Still as most book lovers will attest, books just seem to find us and our collections grow and grow.
So at times my need to simplify outweighs my love of being surrounded by books and that’s where I find myself today.
What Books to Keep
This is really the heart of the matter, isn’t it?
I like having some books (okay a lot of books) around because I feel like they help “warm” a home. We literally have books in every room. From cookbooks in the kitchen to coffee table books in the living room to novels in the bedrooms. (Does anyone else find it hard to go to sleep without reading at least a paragraph or two?)
I even decorate with books on mantels and tables, so deciding which to get rid of can be hard.
Generally speaking, there are three categories of books I almost always hang onto:
- Nonfiction or reference books, because these are the books I actually re-read.
- Fiction favorites, because it makes me happy to have them around. Sometimes it’s individual titles, but often it’s books by a favorite author. When a new Maeve Binchey, Elin Hilderbrand, or Nelson Demille novel comes out, I usually indulge.
- Favorite children’s books. They represent sweet memories with my kids, who are now also book lovers.
Everything else is up for consideration. The stack of books that’s going to the thrift store today includes:
- Books I read once, but didn’t love.
- Books I couldn’t get into.
- Non-fiction books that are out of date or represent an interest I had that I no longer have.
Where to Get Rid of Your Books
Once you’ve decided on which books to let go, you essentially have two choices: sell them or give them away.
Here are four places I’ve used to sell books:
- eBay – I found eBay to be best for vintage, collectible titles or books sold in groups (eBay calls them lots).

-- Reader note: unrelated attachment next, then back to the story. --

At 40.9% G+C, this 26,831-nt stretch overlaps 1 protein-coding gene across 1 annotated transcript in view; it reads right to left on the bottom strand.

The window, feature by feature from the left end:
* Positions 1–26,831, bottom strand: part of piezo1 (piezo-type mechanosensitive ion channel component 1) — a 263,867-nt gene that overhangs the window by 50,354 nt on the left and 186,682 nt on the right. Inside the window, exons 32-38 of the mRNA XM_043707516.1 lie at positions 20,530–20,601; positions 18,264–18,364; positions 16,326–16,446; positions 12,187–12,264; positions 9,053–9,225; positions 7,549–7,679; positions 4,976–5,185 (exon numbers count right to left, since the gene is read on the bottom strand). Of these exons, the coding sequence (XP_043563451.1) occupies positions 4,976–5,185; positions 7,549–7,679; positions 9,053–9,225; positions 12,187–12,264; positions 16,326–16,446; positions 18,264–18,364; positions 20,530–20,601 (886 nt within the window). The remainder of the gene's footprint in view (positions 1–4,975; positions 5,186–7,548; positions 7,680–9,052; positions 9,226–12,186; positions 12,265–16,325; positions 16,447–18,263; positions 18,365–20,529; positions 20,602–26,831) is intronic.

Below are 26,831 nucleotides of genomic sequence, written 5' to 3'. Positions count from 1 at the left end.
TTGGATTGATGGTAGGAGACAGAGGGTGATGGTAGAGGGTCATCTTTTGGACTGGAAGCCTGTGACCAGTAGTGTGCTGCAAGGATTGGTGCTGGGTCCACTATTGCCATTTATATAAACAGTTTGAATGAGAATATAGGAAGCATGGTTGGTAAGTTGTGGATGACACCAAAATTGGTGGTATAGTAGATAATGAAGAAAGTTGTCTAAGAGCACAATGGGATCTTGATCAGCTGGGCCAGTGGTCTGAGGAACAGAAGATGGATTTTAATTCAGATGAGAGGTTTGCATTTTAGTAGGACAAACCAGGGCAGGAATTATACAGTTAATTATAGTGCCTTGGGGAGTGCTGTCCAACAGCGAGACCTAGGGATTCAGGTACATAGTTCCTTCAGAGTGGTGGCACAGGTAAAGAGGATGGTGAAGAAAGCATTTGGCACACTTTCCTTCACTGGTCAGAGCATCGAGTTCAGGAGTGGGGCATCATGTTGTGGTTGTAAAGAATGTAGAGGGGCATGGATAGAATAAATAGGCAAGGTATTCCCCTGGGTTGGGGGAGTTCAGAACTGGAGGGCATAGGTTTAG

- Amazon – Great for text books and other non-fiction titles. Popular fiction titles probably won’t bring much.
- Used book stores – If you have an independent used books store near you, it probably buys books. If not, look for a chain like Half Price Books.
- Cash4Books (referral link) – With Cash4Books, you can tell what you’ll get for your books before you send them in and they pay for the shipping.
Because most used books don’t bring much, you might consider giving them away, which is what I find myself doing these days. Here are some people who will take them off your hands:
- Friends who are fellow readers. I think a big book swap among friends would be fun.
- Libraries often take donations of used books, not so much to use on shelves, but to sell themselves to support their operation.
- Some schools, daycare centers, and retirement homes accept book donations.
- Thrift stores will always take book donations.
Writing Off Book Donations
If the place where you’re donating books is an eligible charity and will provide a receipt, you can write off your donation on your taxes, provided you itemize.
It’s Deductible – the program I use to value my charitable donations – recommends the following amounts for valuing donations of used books:
- Hardcover: Medium Value $3 and High Value $7
- Softcover: Medium Value $2 and High Value $5
- Textbook: Medium Value $16 and High Value $23
- Children’s Board Book: Medium Value 75 cents and High Value $1
- Children’s Hardcover: Medium Value $2.50 and High Value $4
- Children’s Softcover: Medium Value $1.50 and High Value $2
- Children’s Cloth: Medium Value $4 and High Value $6
- Audio Cassettes: Medium Value $2.50 and High Value $3
- Audio CDs: Medium Value $3 and High Value $4
- Magazines: Medium Value 50 cents and High Value $1
How to Keep Your Book Collection Under Control
Now that your book collection is streamlined and simplified, how do you keep it from mushrooming out of control again? There are two great possibilities:
The library. Even though our library has cut back on hours and some services due to budget issues, it’s still the best resource going for both saving money and reducing permanent book clutter.
I make full use of the request feature, which delivers the books I want to a branch near me. I just run in and pick them up.
E-readers. Investing in an e-reader, like a Kindle or Nook, may not be as cheap as using the library, but it’s a great solution for book storage. And many books, such as the classics, are actually free in electronic form. Can you say Jane Austen?
Are you a book lover? Have you had success in paring back your collection or is it the more the merrier? What strategies do you use to simplify your books?